July 6, 2018
The Bespin Project
In the spring of 2017, an international team of students from Luleå University of Technology in Sweden gathered together to brainstorm a REXUS/BEXUS program idea. The European program supports scientific and technological experiments on research rockets and balloons, sending two of each into space every year.
After some deliberation by the team, it was a scientific article on the potential of a manned mission to the upper Venusian atmosphere that gave the impetus for the Balloon Ejection Student Prototype INvestigation (BESPIN) Project. Though Venus’s runaway greenhouse effect makes the planet’s surface hot enough to melt lead, at a height of 50km temperature and pressure conditions are very similar to those found on Earth. This makes a balloon-assisted manned mission to Venus highly plausible.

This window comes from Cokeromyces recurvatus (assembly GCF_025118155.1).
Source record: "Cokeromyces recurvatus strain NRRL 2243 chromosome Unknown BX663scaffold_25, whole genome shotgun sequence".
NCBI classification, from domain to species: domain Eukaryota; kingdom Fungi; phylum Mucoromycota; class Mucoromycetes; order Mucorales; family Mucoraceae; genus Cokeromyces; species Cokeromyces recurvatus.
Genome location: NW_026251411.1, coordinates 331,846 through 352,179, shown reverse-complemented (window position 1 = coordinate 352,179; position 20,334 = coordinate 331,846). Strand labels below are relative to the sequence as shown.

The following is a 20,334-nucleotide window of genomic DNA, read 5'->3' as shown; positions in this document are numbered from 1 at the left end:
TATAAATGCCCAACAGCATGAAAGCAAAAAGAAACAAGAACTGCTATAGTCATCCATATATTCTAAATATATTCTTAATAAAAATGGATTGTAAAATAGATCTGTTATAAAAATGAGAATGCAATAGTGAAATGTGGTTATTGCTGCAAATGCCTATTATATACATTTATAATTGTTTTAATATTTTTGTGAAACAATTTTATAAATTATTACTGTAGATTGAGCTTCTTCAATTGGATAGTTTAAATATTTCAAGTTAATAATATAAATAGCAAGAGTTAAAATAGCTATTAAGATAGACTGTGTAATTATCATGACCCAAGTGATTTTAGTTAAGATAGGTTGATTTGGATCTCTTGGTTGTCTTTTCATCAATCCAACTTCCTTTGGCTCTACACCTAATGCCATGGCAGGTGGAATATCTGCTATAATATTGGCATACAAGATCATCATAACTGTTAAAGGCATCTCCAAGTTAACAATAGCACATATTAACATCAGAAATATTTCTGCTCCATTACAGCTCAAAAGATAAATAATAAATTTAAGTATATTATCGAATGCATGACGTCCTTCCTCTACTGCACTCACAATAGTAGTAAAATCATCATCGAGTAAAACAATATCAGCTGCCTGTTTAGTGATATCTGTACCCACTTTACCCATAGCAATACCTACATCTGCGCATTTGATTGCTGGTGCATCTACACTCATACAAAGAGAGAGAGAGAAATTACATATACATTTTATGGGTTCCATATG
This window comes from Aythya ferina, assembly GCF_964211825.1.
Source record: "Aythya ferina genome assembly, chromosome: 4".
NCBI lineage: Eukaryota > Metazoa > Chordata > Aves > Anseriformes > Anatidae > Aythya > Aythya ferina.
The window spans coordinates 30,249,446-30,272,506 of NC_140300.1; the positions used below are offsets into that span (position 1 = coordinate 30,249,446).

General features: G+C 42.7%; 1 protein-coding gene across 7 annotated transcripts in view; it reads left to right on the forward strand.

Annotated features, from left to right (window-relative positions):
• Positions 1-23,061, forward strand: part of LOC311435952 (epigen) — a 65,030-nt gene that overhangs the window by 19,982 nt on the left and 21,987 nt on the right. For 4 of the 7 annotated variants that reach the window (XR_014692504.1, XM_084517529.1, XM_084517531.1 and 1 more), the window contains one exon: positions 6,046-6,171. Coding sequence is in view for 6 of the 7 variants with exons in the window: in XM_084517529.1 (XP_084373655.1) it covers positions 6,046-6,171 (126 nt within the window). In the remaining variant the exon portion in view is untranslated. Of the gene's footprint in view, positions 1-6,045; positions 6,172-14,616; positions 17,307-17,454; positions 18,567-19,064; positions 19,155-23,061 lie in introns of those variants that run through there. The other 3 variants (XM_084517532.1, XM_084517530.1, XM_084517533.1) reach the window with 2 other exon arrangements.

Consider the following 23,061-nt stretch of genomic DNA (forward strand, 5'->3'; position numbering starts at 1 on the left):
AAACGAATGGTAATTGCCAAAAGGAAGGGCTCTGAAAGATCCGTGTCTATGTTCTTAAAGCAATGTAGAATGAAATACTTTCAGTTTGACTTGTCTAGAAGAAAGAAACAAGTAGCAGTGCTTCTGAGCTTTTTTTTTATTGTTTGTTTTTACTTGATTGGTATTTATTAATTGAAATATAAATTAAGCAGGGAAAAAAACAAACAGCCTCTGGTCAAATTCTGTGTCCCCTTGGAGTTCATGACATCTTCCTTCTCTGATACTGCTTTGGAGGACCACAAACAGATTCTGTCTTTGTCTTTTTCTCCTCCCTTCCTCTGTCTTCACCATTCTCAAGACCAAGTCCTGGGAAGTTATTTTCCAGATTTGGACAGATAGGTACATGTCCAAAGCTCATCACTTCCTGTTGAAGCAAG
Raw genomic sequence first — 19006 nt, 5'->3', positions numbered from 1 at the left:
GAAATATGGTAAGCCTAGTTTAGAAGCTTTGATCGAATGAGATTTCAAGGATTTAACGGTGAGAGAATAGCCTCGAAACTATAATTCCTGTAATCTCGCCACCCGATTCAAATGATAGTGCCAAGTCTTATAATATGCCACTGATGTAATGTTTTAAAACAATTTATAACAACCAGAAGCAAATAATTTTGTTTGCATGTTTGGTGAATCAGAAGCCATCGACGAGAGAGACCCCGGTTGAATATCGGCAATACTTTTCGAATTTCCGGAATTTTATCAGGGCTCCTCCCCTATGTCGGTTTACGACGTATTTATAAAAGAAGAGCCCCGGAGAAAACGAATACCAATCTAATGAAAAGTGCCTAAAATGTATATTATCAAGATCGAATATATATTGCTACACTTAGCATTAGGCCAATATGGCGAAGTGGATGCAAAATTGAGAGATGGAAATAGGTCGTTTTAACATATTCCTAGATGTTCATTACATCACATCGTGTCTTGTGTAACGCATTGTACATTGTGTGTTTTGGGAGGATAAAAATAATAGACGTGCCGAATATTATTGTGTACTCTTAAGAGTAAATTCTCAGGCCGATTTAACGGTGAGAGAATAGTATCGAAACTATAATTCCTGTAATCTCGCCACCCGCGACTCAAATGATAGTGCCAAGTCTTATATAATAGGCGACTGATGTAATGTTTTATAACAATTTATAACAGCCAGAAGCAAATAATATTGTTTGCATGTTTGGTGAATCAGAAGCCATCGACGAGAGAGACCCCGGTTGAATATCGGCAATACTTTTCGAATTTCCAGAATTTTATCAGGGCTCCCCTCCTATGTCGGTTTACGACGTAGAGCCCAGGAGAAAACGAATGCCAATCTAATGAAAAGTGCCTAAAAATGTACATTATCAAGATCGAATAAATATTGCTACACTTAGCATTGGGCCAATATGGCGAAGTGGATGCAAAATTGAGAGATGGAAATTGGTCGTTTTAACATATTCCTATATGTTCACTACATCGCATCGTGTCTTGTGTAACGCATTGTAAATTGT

That’s why the BESPIN experiment is made up of two parts – a flotation probe and a descent probe. At apogee (around 50 miles), both probes are ejected as a single free-falling unit (FFU) from the rocket’s nose-cone. The FFU freefalls until it reaches an altitude of about 3 miles, when a parachute is deployed on the descent probe.
When the FFU’s velocity has dropped below 7 m/s, a balloon on the flotation probe will inflate. Once it’s fully inflated, the descent and flotation probes will separate. The descent probe will continue parachuting down towards the ground, while the flotation probe uses its fully inflated balloon to attempt a controlled descent.
Following the deployment of the descent probe parachute, the team will be using a RockBLOCK to communicate housekeeping and positional data to a ground station. Like the rest of the equipment, the RockBLOCK will be undergoing rigorous testing to ascertain its suitability for vibration, shock, and pressure changes associated with the mission.